DOD rearranges JEDI cloud team
- By Nick Wakeman
The Pentagon has restructured the group overseeing its massive cloud initiative known as the Joint Enterprise Defense Infrastructure, or JEDI.
A Jan. 4 memo from Deputy Defense Secretary Patrick Shanahan announced that Pentagon acquisition chief Ellen Lord had been replaced as chair of the Cloud Executive Steering Group by Deputy Chief Management Officer Jay Gibson -- who was not part of the group originally.
Lord is the undersecretary of defense for acquisition, technology and logistics. Her office will continue to support the cloud effort, according to Shanahan’s memo.
JEDI is DOD's initiative to accelerate the movement to the cloud by fielding a commercial cloud solution that can host unclassified, secret and top secret information. DOD wants to take advantage of emerging technologies such as machine learning, big data analytics and artificial intelligence to deliver more capabilities to warfighters.
Lord's comments on the project the Reagan National Defense Forum in Simi Valley, Calif. in early Dec. 2017 sparked concern in industry that DOD was rushing into a single-source option for cloud. Since then, DOD officials have said the final strategy had not yet been determined.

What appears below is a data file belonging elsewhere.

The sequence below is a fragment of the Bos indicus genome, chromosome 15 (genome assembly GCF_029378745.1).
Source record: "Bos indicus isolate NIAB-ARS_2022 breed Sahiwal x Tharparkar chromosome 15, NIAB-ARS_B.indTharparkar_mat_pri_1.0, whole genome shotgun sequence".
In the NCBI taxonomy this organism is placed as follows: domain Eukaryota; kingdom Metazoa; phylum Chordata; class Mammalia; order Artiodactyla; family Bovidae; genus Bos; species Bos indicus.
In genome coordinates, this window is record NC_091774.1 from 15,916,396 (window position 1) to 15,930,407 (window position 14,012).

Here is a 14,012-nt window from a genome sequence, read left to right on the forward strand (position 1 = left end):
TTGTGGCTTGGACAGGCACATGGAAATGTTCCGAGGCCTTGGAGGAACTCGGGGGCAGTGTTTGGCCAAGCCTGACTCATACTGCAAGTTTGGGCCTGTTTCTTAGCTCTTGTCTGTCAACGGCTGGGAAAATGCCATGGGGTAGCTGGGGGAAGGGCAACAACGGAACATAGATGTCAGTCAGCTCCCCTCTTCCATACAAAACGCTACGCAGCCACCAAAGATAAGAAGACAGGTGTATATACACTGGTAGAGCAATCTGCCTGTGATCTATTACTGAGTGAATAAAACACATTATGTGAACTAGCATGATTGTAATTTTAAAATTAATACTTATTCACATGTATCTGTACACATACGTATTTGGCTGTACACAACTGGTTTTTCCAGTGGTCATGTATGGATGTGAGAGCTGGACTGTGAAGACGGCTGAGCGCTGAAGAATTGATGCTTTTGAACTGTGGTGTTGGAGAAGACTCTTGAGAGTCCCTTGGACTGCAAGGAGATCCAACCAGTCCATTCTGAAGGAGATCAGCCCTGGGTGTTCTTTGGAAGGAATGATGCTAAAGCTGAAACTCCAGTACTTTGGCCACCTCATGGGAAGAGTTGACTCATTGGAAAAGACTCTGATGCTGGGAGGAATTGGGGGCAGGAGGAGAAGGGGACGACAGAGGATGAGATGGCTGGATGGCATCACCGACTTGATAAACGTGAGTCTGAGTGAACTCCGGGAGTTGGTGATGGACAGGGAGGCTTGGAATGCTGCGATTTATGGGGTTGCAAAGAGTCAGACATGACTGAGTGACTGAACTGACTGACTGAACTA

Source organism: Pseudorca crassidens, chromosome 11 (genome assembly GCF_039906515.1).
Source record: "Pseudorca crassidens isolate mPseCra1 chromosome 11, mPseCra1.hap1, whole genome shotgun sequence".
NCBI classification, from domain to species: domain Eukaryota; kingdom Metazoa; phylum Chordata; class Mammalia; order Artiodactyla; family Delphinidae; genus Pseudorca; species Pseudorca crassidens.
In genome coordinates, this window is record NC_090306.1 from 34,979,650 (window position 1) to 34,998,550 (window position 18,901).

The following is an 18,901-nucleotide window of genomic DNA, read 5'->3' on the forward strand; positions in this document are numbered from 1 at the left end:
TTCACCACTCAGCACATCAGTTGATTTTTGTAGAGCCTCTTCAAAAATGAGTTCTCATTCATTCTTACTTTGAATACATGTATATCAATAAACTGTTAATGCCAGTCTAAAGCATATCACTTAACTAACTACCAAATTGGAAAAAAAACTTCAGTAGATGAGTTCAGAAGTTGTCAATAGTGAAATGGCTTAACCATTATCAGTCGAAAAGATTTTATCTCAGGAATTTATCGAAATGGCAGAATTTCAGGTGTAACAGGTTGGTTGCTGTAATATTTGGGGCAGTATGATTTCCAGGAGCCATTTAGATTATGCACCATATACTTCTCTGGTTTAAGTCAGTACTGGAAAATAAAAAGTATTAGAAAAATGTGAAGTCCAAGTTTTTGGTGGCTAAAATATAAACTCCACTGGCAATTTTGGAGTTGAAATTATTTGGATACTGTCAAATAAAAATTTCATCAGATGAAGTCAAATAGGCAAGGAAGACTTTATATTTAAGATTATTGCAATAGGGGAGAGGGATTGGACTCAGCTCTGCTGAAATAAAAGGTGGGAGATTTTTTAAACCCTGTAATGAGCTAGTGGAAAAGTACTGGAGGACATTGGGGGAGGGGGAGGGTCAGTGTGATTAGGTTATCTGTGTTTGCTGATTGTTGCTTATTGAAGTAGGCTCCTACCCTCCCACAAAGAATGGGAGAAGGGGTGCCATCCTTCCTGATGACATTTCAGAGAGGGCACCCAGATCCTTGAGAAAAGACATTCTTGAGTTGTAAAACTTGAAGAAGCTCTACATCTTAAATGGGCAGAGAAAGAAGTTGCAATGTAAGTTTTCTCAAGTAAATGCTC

Shanahan says in his Jan. 4 memo that Defense Digital Service Director Chris Lynch will manage the JEDI competition, but does not specify whether it will result in a single- or multiple-award contract.
In addition to Gibson, Shanahan also added new members to the Cloud Executive Steering Group in Essye Miller, acting DOD CIO and Bob Daigle, director of DOD’s office of Cost Assessment and Program Evaluation.
The addition of Miller is noteworthy because initially the CIO role in the group was advisory and non-voting. That advisory role, formerly held by John Bergin, business technology officer in the DOD CIO's office, has been eliminated.
The new members join Lynch; Will Roper, director of DOD’s Strategic Capabilities Office and the nominee to lead acquisition at the U.S. Air Force; Raj Shah, managing partner of the Defense Innovation Unit Experimental; and Joshua Marcuse of DOD staff.
Given the scope of DOD wants, many are estimating that the contract would be worth billions.
The Pentagon did not respond to a request for comment on why Lord and Bergin were no longer part of the Cloud Executive Steering Group.
Still absent from the group are direct representatives from the mission owners who will be using the cloud infrastructure to host their applications.
David McAllister of the Strategic Capabilities Office would lead the effort to "transition select DOD components or agency systems to the acquired commercial cloud solution."
The expectation is that DOD will hold an industry day and release a draft request for proposals during the first quarter of 2018.
A version of this article originally appeared in FCW's sibling publication Washington Technology.
Nick Wakeman is the editor-in-chief of Washington Technology. Follow him on Twitter: @nick_wakeman.